WBR only option after Gamma Knife? - 1263633

Tue, 05/06/2014 - 12:51

Hi all,

I'm posting regarding my Sister In Law illness... Long story short> NSCLC IV with mets to spine, brain, adrenal gland and lymph nodes. She underwent Gamma Knife back in Sep/Oct 2013 (she had two lesions) then 6 carbo/alimta rounds and started alimta maintenance. 6 month after dx PET scan showed activity only in 1 lymph node (everything else resolved) and it was recommended rad treatment to get rid of cancer cells in the lymph nodes.

She is finishing her 30 Rad Treatments and just learned that one of her two brain mets has new growth. The rad onc is recommending WBR now. FYI - while getting the rad treat, they started her on carbo/taxol as the onc said it potentiates the rad treat.

The new growth (from what I understood) has grown from the treated met.

Everything seemed to be working so well... she responded to chemo and they wanted to do rad to just get rid of that tiny spot ... I was really hopefull... and now WBR... whit all that it means...

My questions, I guess, are> it is ok to have WBR as her only option now? Can it be that stopping the alimta made the brain mets to re-grow? cant the do GK again?

Are there long term survivors out there that underwent WBR after progression from GK?

Thanks so much!

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debye, I'm sorry about your sis in law. I'm not a doctor just a moderator with a little info. It sounds as if she was doing very well on alimta. It's unusual to move into curative mode (radiation/more chemo doublet) after having several points of metastases. It is believed once lung cancer moves out of the primary lung that it is in the blood and/or lymph system whether it shows up on scan or not, until some of the cells settle and grow into tumors. Radiation is usually reserved for problems like painful bone mets or tumors that constrict other organs, there's only so much radiation a person can handle.

It's possible alimta crosses the blood brain barrier/bbb though there's not enough data to know for sure. Some people do seem to have response in the brain. If someone isn't having symptoms from the brain met (steroids can help with swelling that sometimes causes symptoms in the tight space of the brain) alimta may be a choice. This is a blog post on the subject, http://cancergrace.org/lung/2009/09/21/alimta-for-brain-mets/

A second opinion is never a bad idea if the person with cancer has the strength and inclination. We can't say what options any one person might have over this forum but I will ask a doctor to reply.

dr. weiss

Only a radiation oncologist can address the question of whether additional gamma knife could be used or whether whole brain is the only radiation option. If the growth is in the same area as before, typically additional gamma knife is challenging.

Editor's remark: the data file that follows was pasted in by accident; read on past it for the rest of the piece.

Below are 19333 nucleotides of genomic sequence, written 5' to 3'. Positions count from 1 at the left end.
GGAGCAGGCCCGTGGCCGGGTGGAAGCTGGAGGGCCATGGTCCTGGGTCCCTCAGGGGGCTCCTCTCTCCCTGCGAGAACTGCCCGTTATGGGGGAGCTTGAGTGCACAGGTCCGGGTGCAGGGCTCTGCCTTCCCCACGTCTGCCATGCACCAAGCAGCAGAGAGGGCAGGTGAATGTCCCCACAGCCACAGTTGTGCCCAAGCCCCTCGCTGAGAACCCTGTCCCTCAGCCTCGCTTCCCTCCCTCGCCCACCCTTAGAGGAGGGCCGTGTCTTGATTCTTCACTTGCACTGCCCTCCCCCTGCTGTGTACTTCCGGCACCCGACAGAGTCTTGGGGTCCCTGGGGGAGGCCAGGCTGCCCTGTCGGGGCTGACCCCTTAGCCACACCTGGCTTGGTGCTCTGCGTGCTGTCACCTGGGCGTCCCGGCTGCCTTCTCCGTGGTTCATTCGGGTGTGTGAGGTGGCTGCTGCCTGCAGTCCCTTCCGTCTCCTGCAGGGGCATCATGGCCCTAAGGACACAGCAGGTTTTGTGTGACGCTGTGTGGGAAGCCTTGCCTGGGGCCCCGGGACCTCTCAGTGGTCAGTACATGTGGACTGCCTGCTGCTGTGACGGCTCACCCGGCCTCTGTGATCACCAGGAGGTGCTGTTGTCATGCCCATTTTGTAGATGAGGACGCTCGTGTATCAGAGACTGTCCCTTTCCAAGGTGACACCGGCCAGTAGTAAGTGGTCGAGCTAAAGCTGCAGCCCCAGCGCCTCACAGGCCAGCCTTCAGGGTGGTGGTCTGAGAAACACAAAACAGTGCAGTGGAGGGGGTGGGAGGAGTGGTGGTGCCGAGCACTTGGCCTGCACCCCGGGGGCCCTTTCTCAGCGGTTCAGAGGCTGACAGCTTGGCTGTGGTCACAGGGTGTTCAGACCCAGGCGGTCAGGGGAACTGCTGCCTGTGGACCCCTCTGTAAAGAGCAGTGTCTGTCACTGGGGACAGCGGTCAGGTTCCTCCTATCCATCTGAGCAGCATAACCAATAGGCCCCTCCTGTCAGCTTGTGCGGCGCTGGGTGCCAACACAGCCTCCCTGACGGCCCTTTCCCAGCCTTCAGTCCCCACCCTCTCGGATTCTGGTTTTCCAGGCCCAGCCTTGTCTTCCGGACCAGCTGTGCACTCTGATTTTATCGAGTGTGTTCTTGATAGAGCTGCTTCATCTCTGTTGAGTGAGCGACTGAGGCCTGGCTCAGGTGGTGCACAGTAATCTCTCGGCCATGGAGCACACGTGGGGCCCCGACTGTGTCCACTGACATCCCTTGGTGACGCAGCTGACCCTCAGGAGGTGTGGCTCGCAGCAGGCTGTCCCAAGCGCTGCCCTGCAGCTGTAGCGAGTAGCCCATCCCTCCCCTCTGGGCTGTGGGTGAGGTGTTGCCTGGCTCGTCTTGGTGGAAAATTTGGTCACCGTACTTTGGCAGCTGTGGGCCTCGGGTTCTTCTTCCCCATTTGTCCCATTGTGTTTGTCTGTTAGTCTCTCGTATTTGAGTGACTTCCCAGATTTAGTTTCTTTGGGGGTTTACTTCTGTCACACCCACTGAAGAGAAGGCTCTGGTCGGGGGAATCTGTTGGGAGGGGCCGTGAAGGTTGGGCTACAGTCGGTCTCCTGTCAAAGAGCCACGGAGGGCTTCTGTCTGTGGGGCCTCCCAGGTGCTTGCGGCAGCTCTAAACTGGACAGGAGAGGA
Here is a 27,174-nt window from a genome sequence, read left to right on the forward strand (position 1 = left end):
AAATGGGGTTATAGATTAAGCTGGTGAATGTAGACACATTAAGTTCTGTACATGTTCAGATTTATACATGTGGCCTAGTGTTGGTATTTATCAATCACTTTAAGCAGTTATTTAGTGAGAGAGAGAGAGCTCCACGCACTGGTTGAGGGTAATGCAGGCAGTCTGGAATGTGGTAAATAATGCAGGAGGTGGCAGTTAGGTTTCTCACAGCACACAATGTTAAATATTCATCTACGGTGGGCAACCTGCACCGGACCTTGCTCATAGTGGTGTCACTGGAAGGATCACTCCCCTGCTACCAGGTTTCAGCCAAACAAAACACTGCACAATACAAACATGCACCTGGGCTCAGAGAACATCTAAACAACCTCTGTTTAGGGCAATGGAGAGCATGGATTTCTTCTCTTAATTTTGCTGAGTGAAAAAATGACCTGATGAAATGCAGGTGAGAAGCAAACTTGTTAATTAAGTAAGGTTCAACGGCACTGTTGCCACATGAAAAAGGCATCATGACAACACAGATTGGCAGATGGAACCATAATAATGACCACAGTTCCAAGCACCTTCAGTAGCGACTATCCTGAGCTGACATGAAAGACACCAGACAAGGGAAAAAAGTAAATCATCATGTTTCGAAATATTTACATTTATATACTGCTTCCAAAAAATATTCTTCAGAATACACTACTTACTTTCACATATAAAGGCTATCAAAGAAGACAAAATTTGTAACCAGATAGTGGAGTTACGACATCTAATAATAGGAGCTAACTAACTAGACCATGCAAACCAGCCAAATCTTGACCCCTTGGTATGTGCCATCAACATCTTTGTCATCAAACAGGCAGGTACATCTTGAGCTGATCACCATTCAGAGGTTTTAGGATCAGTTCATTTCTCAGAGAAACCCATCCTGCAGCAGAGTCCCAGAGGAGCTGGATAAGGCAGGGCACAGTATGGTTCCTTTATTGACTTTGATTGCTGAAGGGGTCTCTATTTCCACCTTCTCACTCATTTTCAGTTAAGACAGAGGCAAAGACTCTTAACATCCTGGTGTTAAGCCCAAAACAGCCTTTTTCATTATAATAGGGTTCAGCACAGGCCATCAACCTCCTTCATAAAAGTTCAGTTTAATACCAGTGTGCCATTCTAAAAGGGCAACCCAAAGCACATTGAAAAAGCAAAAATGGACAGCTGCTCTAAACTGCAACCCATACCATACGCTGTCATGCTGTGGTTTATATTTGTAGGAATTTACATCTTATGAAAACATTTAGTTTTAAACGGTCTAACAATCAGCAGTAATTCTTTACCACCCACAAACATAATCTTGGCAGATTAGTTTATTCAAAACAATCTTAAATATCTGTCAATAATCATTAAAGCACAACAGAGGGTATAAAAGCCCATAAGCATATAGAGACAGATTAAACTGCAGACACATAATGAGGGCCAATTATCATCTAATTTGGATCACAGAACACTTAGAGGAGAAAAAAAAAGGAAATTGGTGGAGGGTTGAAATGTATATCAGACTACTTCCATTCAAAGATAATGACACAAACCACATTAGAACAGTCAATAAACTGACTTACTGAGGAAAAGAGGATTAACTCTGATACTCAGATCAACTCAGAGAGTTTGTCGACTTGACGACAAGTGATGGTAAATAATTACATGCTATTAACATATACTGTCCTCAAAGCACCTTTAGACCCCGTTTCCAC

There have been patients whose cancer spread to brain was controlled on alimta. I'm not sure if the data has ever been published, but I've seen it presented. It's not typically our "go to" treatment, but chemo does sometime work when there are not other options.

Once cancer has spread to multiple sites, radiation is not the standard treatment and cannot be expected to be curative. However, when cancer is well controlled in all but a small spot, doctors do sometimes consider radiating that spot. Here, the goal isn't so much cure as improved control of the cancer.

Dr West

I would just say that WBR is probably less likely to pose a threat than progressing brain metastases. Though it's wonderful she had such a great response, she did start with widespread disease, so unfortunately I don't think it's realistic to expect that she would remain without evidence of disease for years. The cancer tends to become increasingly resistant to treatments over time.

Like Dr. Weiss, I'm aware of some suggestive evidence that Alimta (pemetrexed) can have activity in the brain, but it's not an established, recommended treatment for progressing brain metastases. It may be reasonable to try Alimta and see whether there is improvement in the progressing brain lesion, which could obviate the need for WBR, but I fear that you're setting yourself up for crushing disappointment by having such high expectations when, in absolute terms, she has done extremely well.

Good luck.

-Dr. West


Thank you Dr West, Dr Weiss and catdander for your Despite the question I asked, the treatment plan has now been changed, and after the neurosurgeon looked at the latest MRI the team finally recommended surgery.

For what I understood the new growth is attached or very close to the lesion previously treated with GK therefore they said it was too risky to do GK again.

They wanted surgery to leave WBR available in case something new shows up.

It makes sense to me, does it make sense to you?



Since there is only one spot progressing in the brain, surgery can be an option but it is a very individualized decision based on the location of the lesion, the control of the cancer outside the brain and the general health of the patient. It's difficult for anyone not directly involved in her care to evaluate that recommendation.

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